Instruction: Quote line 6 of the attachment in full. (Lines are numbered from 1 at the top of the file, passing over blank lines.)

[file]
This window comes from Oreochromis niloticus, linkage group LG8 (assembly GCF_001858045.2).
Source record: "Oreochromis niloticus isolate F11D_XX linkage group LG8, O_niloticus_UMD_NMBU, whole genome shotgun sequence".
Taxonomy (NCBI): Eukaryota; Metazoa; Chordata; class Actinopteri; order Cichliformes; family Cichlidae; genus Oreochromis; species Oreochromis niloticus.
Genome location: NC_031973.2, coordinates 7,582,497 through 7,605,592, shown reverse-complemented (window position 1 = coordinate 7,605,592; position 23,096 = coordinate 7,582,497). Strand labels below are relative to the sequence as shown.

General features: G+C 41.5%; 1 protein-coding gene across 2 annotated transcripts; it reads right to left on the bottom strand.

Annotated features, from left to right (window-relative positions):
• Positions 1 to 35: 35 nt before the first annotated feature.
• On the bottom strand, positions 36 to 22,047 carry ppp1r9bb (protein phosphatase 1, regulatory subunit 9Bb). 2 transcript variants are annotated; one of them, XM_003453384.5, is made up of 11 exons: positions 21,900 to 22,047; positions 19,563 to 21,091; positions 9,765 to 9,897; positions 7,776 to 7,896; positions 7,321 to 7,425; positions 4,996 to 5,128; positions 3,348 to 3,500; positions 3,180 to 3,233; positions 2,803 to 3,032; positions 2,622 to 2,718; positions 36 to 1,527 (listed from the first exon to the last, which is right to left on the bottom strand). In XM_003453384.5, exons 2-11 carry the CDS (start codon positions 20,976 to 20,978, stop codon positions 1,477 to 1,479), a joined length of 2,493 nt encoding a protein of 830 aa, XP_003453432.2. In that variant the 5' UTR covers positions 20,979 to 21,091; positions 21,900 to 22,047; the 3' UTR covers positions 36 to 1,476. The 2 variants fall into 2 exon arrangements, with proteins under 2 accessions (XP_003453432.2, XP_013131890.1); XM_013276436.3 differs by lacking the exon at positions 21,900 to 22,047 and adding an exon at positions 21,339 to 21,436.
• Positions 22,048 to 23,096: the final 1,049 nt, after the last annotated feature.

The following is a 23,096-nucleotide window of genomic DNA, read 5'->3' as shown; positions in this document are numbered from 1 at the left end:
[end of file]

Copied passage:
Annotated features, from left to right (window-relative positions):